Don’t be too sure that you know what the outcome will be. The idiom refers to opera. When the soprano (and in the old days sopranos used to be pretty voluminous) has sung her final aria, we know that the whole thing is over.

Let the cat  out of the bag
Reveal a secret, often without intention.

Like a bull in a china shop
This idiom is used about people who rush into a situation without thinking and clumsily destroy things in their way. It is also used figuratively about a person who is insensitive to other people’s feelings and says or does things that hurt them.

On the ball
Be alert and able to react quickly, be competent.

Pull someone’s leg
Make somebody believe something that is not true.

Put the cat among the pigeons
Say or do something that worries people or makes them angry.

Red tape
Rules or routines that are complicated and lead to delays or obstructions; bureaucracy.

Smell a rat
Suspect that something is wrong.

Spill the beans
Unintentionally reveal a secret.

Straight from the horse’s mouth
Information directly from a reliable source, from someone who has personal knowledge.

Take a back seat
Become less active or involved.

A woman is sitting in the back seat of a car. The image illustrates the idiom 'take a back seat' meaning 'become less active or involved'.
Taking a back seat

The elephant in the room
A problem or controversial issue that everybody in a group is aware of but nobody wants to talk about because it would be uncomfortable or embarrassing.

Through thick and thin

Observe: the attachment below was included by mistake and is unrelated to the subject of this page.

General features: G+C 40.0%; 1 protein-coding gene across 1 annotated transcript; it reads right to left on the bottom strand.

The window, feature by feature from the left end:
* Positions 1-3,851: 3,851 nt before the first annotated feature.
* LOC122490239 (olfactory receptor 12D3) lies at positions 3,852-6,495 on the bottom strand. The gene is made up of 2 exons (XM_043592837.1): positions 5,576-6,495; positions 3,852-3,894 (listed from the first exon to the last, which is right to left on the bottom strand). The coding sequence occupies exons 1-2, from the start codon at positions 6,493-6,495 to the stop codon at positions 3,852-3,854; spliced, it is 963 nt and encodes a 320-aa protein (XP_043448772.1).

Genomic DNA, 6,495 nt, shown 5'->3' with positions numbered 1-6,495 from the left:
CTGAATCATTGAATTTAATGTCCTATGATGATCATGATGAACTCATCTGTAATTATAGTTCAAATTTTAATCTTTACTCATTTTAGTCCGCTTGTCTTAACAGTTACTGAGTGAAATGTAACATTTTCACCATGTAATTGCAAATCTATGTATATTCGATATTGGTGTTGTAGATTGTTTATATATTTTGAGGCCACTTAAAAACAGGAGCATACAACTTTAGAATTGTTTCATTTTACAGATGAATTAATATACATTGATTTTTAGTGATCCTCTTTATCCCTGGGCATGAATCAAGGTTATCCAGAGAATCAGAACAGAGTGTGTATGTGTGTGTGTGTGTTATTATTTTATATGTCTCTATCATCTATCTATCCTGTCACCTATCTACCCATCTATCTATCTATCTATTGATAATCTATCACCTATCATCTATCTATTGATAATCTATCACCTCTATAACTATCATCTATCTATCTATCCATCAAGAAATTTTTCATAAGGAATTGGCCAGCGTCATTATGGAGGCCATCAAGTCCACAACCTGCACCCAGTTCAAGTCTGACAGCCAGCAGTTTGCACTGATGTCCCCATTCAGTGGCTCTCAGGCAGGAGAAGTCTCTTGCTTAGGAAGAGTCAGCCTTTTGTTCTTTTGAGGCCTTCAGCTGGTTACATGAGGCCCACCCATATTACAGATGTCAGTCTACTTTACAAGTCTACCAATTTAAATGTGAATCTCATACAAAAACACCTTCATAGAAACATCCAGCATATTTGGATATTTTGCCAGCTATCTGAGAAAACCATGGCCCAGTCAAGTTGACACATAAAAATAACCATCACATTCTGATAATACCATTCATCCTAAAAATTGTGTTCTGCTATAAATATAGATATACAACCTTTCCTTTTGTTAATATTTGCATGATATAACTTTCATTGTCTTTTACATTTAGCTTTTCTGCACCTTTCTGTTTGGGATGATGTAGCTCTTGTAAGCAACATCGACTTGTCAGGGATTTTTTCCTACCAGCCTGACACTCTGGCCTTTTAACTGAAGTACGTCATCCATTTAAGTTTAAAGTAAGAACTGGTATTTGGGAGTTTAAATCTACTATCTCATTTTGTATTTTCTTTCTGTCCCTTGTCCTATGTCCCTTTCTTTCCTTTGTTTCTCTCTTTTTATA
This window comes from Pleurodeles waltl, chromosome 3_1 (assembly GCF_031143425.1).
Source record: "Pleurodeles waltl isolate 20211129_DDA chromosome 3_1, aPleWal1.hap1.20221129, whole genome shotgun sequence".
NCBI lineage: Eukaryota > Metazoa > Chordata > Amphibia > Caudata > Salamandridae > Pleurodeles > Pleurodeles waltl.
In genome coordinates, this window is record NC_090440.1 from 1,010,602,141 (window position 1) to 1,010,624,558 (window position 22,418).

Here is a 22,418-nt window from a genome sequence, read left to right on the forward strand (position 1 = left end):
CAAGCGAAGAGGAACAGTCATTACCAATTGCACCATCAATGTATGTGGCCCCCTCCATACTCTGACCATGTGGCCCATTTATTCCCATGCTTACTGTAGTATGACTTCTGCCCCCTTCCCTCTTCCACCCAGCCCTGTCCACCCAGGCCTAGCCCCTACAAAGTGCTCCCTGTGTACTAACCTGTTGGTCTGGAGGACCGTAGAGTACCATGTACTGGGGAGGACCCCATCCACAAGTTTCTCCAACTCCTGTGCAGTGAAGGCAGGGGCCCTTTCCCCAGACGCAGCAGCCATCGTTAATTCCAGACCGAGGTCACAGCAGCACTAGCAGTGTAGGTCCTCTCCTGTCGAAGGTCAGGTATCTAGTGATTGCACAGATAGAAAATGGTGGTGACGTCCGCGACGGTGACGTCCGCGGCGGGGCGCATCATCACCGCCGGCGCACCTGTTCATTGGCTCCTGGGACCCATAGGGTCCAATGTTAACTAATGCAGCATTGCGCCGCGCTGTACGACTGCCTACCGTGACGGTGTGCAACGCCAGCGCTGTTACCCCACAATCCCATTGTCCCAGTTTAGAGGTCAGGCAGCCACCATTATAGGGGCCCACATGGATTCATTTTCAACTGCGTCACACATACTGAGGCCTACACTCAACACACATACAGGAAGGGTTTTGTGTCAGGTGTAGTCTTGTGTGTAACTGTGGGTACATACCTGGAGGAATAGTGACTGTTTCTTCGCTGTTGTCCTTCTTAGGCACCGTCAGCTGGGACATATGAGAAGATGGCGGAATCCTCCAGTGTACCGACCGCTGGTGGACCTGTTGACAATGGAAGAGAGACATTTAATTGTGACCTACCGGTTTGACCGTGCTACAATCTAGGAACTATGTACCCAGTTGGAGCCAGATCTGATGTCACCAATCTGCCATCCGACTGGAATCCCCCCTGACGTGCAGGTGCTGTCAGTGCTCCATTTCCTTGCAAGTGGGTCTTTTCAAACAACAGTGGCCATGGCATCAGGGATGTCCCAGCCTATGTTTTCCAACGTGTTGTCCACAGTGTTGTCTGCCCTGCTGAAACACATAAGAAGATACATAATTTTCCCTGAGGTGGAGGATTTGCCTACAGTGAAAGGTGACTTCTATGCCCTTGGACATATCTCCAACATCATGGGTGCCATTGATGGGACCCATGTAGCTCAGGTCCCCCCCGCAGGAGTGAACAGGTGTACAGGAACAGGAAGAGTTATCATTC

If you stay with someone through thick and thin, you do so for a long time even if there are difficulties.

Under the weather
Feeling a bit ill or sad.

Be careful when you use idioms!

An idiom is an expression that means something else than its separate words might suggest. Many idioms are peculiar to a specific language. Therefore, you should be careful when you try to translate an idiom from your own language into another.

There is a children’s game called follow the leader. One child is the leader and the others must follow and repeat what that child does.

Follow the leader has become an idiom meaning go along with, do as you are told, obey. In my native Swedish the saying is follow John. When I was young I worked as a farm helper in Wales. The farmer often took me and his family to various markets and fairs, where we could discover the latest in farm machinery, admire award-winning sheep and see fine displays of cakes and flower arrangements. The whole thing meant a lot of criss-crossing over large areas from one spectacle to another, and once when the farmer was hurrying along with the rest of us following in his footsteps,  I shouted, ”Now we’re following John!” I had no idea that the English expression is different, and since the farmer’s first name was John, I thought I was really witty. I always addressed him by Mr. Wrench and never called him John. His family must have thought that I was very impolite. 

A family is walking in the gutter with sleeping mats over their heads to protect them from heavy rain.The image illustrates the idiom 'follow the leader' as a reminder to be careful when you use idioms.
Following the leader

Here are some English idioms with their equivalents in Swedish and some other languages:

Carry coals to Newcastle
To express that you do something that is redundant or completely pointless, you can say in English to carry coals to Newcastle. Since Newcastle is known for its coal, it’s meaningless to carry coals there. The French expression is porter de l’eau à la rivière (carry water to the river), and in Swedish it is gå över ån efter vatten (cross the stream to get water). The German idiom is Eulen nach Athen tragen (carry owls to Athens – the owl is a symbol of wisdom and there were many wise men in old Athens).

Beat around the bush